Rather than resting a space riddled with unprocessed experiences and sensations, what if you could utilize a tool as simple as tapping to aid in your healing? Emotional Freedom Technique (EFT) offers a way out of the many cycles people tend to find themselves stuck within.
The rhythmic tapping aids in uplifting one’s spirits, relieving chronic pain, lessening addictive behavior, combating symptoms related to PTSD, and healing physical conditions.
Tapping remains new to the Western world and conventional medicine. It’s still a rather popular alternative or complementary medicine thanks to its ancient roots in Eastern medicine. Dating back 5,000 years, tapping uses its techniques to connect to the body’s meridian lines and find release. Through the stimulation of the meridians brought on by the tapping of fingertips, you can tap into your power and healing abilities. Tapping can be practiced anytime, anywhere.
Meridian lines outline specific channels of energy, often called ‘life force’ or ‘chi,’ within your body. They can become blocked, stagnant, or overexerted at times, but energetic practices, such as EFT, Reiki, and Chinese medicine, work to bring them into balance.
EFT is incredibly simple as you only need to tap your body at specific points to find healing lightly. Studies conducted at the Harvard Medical School supported the idea that the brain’s fight or flight response can be reduced through the stimulation of the meridian points. Essentially, tapping is similar to acupuncture and acupressure, but without the needles and noticeable pressure.
Below, a comprehensive set of guidelines for practicing tapping is detailed.
1. Draw the experience, sensation, or thought you want to hone in on to the center of your mind. It might be a broad concept, such as a trauma or anxiety, or a precise moment in time that you want to find release from.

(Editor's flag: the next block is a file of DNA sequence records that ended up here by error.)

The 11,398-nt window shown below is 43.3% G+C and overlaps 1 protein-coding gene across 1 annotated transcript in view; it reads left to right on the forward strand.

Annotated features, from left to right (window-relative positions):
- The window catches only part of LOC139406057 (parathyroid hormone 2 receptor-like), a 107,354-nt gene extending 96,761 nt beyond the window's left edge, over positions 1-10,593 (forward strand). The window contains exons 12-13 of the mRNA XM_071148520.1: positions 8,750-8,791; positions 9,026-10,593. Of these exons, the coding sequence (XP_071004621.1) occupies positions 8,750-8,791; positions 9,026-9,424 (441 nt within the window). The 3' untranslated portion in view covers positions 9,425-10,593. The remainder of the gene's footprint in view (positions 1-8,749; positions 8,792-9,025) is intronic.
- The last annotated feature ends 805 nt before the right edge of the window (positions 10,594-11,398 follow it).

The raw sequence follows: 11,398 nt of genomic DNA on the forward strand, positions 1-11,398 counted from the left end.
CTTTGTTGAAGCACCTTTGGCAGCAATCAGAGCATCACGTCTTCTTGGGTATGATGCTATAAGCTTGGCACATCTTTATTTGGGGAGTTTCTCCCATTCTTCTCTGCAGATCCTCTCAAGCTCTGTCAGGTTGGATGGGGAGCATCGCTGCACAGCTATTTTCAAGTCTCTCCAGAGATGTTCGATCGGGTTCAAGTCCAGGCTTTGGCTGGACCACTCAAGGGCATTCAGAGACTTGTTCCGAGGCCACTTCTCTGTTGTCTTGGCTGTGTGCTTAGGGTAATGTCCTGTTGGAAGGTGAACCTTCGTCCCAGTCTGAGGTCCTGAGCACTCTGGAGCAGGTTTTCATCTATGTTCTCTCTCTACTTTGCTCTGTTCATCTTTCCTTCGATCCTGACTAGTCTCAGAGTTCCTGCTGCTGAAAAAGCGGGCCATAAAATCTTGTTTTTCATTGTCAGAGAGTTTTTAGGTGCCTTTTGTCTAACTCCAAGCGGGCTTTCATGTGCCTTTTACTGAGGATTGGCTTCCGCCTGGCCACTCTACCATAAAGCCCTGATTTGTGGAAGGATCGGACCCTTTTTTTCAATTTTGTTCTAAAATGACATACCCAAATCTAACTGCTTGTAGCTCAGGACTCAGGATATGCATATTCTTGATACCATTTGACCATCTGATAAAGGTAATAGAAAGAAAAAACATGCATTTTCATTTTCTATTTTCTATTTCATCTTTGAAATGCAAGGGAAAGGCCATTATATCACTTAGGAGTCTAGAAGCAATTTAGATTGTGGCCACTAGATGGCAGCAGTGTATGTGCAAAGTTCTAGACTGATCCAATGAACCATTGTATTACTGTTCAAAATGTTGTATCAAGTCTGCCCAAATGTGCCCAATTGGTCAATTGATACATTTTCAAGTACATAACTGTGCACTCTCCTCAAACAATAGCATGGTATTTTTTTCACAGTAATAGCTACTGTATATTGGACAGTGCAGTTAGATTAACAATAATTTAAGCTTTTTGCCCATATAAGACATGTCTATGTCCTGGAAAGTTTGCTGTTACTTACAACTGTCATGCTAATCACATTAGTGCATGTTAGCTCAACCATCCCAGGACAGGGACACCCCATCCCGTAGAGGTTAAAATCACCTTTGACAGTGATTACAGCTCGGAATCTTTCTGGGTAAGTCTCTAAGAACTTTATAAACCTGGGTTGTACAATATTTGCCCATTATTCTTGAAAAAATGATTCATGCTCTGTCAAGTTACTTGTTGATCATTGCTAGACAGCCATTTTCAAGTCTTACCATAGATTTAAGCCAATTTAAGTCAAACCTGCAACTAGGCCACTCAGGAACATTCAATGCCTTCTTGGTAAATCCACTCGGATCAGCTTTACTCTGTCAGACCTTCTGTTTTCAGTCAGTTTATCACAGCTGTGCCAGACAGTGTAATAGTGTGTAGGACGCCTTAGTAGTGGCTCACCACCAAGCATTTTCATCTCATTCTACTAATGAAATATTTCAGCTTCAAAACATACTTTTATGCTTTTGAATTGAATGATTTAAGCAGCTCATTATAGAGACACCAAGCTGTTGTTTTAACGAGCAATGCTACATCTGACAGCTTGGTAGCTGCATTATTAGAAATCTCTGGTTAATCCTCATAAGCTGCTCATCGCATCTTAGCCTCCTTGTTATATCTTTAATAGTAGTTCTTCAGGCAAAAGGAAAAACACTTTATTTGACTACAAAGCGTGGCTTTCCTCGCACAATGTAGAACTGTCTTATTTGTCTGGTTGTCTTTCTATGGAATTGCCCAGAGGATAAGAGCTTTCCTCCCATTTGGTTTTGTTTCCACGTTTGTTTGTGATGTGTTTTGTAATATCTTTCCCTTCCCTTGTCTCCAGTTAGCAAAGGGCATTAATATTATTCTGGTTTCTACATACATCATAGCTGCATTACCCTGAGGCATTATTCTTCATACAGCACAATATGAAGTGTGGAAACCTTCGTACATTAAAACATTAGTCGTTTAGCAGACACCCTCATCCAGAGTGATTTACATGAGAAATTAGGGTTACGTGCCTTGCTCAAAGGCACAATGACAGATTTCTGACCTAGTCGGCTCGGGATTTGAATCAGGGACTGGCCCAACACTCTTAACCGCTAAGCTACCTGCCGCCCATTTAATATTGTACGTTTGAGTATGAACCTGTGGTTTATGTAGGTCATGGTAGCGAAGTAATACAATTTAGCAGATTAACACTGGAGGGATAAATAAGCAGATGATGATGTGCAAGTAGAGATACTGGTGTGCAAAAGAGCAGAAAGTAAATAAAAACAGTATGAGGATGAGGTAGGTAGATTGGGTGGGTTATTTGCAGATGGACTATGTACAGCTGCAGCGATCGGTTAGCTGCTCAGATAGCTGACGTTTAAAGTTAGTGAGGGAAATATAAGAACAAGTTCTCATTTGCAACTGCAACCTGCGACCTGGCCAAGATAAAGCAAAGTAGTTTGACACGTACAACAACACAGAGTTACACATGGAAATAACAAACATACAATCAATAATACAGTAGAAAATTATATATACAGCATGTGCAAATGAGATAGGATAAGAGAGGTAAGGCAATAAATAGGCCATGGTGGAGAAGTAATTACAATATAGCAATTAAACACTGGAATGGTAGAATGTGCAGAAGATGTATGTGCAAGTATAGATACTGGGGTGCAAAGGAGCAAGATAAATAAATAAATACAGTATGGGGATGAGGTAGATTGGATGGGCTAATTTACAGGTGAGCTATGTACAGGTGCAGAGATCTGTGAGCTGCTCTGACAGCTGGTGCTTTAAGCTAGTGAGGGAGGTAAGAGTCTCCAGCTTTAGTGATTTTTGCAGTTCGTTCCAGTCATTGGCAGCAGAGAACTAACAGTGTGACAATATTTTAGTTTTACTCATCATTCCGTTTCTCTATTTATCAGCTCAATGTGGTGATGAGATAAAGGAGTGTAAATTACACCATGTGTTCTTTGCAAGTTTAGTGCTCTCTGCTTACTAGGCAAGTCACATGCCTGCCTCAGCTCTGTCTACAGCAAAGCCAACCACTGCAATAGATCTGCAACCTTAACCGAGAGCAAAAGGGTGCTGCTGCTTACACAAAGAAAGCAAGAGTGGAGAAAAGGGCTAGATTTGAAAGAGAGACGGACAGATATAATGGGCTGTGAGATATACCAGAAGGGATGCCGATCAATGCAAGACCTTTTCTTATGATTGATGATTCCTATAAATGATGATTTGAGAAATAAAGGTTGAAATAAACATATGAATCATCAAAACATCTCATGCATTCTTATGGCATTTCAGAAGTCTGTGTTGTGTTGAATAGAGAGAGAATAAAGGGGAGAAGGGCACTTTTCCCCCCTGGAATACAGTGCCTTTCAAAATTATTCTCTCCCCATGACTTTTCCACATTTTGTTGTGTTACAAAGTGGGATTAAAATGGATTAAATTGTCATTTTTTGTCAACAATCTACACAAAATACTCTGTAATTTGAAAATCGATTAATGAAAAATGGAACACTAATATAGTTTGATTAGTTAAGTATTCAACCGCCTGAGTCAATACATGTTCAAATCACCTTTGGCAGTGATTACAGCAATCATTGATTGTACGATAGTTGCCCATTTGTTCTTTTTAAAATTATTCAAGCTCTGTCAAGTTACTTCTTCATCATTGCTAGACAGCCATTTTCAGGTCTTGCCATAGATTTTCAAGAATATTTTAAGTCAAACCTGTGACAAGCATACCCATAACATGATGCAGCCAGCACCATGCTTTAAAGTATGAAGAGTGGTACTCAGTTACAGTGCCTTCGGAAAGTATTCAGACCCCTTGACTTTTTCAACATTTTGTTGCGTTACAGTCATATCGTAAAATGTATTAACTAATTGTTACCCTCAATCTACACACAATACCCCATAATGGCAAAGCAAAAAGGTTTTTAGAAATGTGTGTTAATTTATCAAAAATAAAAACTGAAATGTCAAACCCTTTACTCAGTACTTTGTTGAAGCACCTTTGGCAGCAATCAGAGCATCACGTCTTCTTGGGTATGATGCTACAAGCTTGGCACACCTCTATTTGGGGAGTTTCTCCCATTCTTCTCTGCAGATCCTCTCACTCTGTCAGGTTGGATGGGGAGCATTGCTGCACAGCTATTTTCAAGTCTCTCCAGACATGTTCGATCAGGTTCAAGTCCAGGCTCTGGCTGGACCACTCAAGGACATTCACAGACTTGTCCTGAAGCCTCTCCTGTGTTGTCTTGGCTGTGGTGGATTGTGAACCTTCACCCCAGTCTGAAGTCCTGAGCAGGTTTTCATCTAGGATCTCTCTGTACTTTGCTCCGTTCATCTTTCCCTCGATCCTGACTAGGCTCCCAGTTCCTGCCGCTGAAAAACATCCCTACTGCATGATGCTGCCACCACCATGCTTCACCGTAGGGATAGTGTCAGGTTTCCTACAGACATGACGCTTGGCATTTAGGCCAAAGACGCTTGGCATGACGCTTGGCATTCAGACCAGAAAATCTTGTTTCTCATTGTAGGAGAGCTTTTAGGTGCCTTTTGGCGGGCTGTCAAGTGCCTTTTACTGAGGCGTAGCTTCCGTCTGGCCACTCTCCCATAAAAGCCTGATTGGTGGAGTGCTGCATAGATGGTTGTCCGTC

2. Explore how this problem or concept presents itself to you now. How does it make you feel at present? If it causes you anxiety or induces fear, take a moment to rate the level of anxiety or fear. On a scale of one to ten, one being minimal, ten being maximum potential, where does your present thought land?
3. Set an intention that can remain with you through the remainder of this practice. It might look like any of the following.
I am not my (anxiety, fear, trauma), I am (love, accepted, full).
I see my anxiety, but I choose to accept myself and release thoughts of things beyond my control.
1. Begin to practice tapping. For anxiety, you might take four fingers from one hand and tap the outer edge of the other hand, on the opposite side of your thumb.
2. Continue tapping as you repeat your chosen statement for at least three times, aloud, if possible.
3. To practice a full sequence, you will tap with two or four fingers at the following points.
Side of eye (near the temple).
Under nose (above the lip).
Top of the head (crown of the head).
4. Repeat your intention the entire time or shorten it a bit if you would like.
5. After completing a full sequence, find your breath and check in with your original focus. Notice if it shifted at all after the tapping. As you move out of your tapping practice, focus on your positive affirmation rather than the worries or anxieties that were in mind earlier.
When tapping, use some pressure, but do not aim to cause pain or intense sensation. The weight might be similar to the pressure you use when checking if a fruit is ripe or not. Four fingers can be used in more full areas; two fingers should be used in more fragile areas, such as your eyes, neck, or throat.
Make sure to use your fingertips and not your fingernails, as you do not want to scratch yourself. Tapping does not sound like the often-abrasive tap, tap, tap of your keyboard. Instead, it sounds full and soothing.